What Makes a Great Vintage, According to Wine-Industry Veteran Aymeric de Gironde
Aymeric de Gironde, CEO of the Château Troplong Mondot estate, located in the Saint-Émilion wine region of Bordeaux, France, grew up working in vineyards—and has never looked back. Here, the industry veteran discusses something few wine lovers truly understand: what makes a great vintage, and why much of the fuss around the fermented grape drink should be tossed out as quickly as a corked bottle.
“There are two things that make a great wine vintage: soil and climate. The aristocracy of wine is the soil. We call it the terroir, which is special soil with a special climate. Great land will allow you to make an incredible wine, even if you’re a bad winemaker. And, at the end of the day, what’s going to make greatness is [bringing out] the best of our vines in a given climate.
Weather depends on the grape variety [and its location]. In Saint-Émilion, the warmer years generally make slightly better vintages—or more sought-after, media-driven vintages. That’s because a warm climate tends to make wine extremely sexy, producing lush, inviting fruit. So warmer vintages usually get greater accolades from wine professionals.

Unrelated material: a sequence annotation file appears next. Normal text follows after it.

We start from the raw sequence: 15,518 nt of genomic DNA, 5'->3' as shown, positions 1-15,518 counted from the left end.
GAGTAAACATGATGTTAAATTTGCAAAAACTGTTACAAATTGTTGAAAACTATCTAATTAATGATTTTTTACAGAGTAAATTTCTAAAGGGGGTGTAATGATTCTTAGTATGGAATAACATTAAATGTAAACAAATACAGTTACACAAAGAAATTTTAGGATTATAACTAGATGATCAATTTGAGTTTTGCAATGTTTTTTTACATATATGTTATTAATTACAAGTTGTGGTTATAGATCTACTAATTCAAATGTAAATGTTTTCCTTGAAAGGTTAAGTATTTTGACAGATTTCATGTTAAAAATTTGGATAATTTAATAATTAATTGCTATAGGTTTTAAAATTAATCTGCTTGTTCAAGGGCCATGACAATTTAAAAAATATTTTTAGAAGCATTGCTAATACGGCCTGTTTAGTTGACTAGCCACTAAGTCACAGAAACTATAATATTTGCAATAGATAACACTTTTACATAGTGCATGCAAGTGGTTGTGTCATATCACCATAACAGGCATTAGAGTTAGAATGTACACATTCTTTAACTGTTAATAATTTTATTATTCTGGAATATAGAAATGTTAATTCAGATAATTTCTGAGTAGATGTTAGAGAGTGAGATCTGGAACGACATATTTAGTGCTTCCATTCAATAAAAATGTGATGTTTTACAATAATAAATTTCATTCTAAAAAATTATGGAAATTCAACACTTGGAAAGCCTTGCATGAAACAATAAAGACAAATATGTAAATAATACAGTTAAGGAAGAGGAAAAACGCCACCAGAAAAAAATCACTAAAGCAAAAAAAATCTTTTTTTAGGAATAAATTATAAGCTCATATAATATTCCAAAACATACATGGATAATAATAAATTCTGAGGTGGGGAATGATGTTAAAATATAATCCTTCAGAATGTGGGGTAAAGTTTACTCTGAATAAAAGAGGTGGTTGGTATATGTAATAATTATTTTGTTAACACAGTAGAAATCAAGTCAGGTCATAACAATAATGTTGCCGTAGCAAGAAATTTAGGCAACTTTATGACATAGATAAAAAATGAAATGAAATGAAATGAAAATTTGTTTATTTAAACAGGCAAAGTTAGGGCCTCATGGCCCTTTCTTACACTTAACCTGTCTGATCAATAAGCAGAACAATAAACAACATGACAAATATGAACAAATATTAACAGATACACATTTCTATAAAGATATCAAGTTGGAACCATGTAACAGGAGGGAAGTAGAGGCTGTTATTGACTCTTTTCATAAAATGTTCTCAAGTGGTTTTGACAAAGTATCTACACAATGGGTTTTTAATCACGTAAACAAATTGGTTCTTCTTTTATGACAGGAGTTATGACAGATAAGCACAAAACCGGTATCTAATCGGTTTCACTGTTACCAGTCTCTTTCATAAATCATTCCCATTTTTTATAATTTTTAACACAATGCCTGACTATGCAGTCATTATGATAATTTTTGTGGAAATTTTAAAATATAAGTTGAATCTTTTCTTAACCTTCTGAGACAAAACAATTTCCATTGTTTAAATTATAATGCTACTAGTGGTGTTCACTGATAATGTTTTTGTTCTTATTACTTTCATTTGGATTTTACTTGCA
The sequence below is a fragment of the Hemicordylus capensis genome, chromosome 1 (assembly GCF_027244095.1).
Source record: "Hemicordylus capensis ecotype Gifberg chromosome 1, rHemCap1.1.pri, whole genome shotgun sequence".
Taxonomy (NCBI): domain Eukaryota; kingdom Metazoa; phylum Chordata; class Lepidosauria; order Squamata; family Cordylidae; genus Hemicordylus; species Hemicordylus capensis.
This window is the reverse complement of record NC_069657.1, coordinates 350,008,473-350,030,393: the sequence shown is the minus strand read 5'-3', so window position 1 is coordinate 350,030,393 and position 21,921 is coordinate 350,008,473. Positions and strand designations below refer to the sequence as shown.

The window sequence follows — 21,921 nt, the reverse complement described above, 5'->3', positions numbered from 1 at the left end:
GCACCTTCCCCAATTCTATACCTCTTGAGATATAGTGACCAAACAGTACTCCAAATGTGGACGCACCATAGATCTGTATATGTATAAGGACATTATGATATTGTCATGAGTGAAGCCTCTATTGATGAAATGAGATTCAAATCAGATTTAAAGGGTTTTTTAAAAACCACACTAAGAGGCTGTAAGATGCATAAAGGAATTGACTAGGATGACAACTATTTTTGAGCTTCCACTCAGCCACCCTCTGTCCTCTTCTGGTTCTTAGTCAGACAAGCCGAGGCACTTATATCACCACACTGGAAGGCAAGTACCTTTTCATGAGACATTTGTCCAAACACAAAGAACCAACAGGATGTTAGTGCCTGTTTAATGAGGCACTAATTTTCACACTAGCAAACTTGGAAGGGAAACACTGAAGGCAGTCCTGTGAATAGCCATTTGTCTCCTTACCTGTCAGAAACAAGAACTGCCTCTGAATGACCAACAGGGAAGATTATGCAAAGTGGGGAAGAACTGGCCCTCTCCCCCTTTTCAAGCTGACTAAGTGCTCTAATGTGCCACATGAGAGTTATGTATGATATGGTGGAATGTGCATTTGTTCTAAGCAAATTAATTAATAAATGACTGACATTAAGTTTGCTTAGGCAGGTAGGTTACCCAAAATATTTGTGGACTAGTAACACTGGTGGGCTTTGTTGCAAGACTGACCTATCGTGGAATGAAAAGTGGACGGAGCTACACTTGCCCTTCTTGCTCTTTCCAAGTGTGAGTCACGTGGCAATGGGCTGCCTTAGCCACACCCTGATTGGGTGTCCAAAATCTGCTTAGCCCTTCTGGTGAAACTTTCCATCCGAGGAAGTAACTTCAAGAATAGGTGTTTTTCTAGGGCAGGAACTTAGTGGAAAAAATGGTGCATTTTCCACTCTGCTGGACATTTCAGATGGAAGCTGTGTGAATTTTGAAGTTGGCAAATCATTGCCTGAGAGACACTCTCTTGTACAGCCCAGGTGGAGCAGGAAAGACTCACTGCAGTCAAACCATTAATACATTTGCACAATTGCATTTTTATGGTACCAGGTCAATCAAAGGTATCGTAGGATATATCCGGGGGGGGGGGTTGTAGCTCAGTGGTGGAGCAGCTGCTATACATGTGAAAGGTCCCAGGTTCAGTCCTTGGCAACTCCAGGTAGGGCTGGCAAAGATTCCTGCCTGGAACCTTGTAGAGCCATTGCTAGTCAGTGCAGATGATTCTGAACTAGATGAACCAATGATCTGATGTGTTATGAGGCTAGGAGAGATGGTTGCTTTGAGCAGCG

Personally, I’m more in love with a slightly cooler vintage, which tends to make wines less expressive, but, in the long run, makes better wine. Perhaps this is not politically correct, but if you have two very beautiful vintages [one warmer and one cooler], the one coming from the hotter year is like a gorgeous lady or man. In summer’s warmth, you see them in a bathing suit. Cooler vintages are the same gorgeous man or lady, but you see him or her in the winter. In order to discover a great vintage, you have to take off the hat, scarf, jacket, and trousers. That’s the difference.
There’s a lot of snobbery in wine, which is often driven by winemakers themselves, who invent language that nobody else can understand. Generally speaking, there’s too much fuss around many things, such as, You’re drinking Burgundy, so you should have a large-shaped glass. Frankly, I think it’s a question of taste and what you feel. Who is really able to tell the difference between a seventeen-ounce and a fifteen-ounce glass? Don’t go for a huge bowl, because it’s going to release all the flavors and aromas at once, and you’ll miss something. And don’t go to other extremes, like champagne glasses [that don’t allow the wine] enough room to breathe. The key thing is that glasses should be very thin [in the place] where you put your lips, creating a very sensual contact with them.”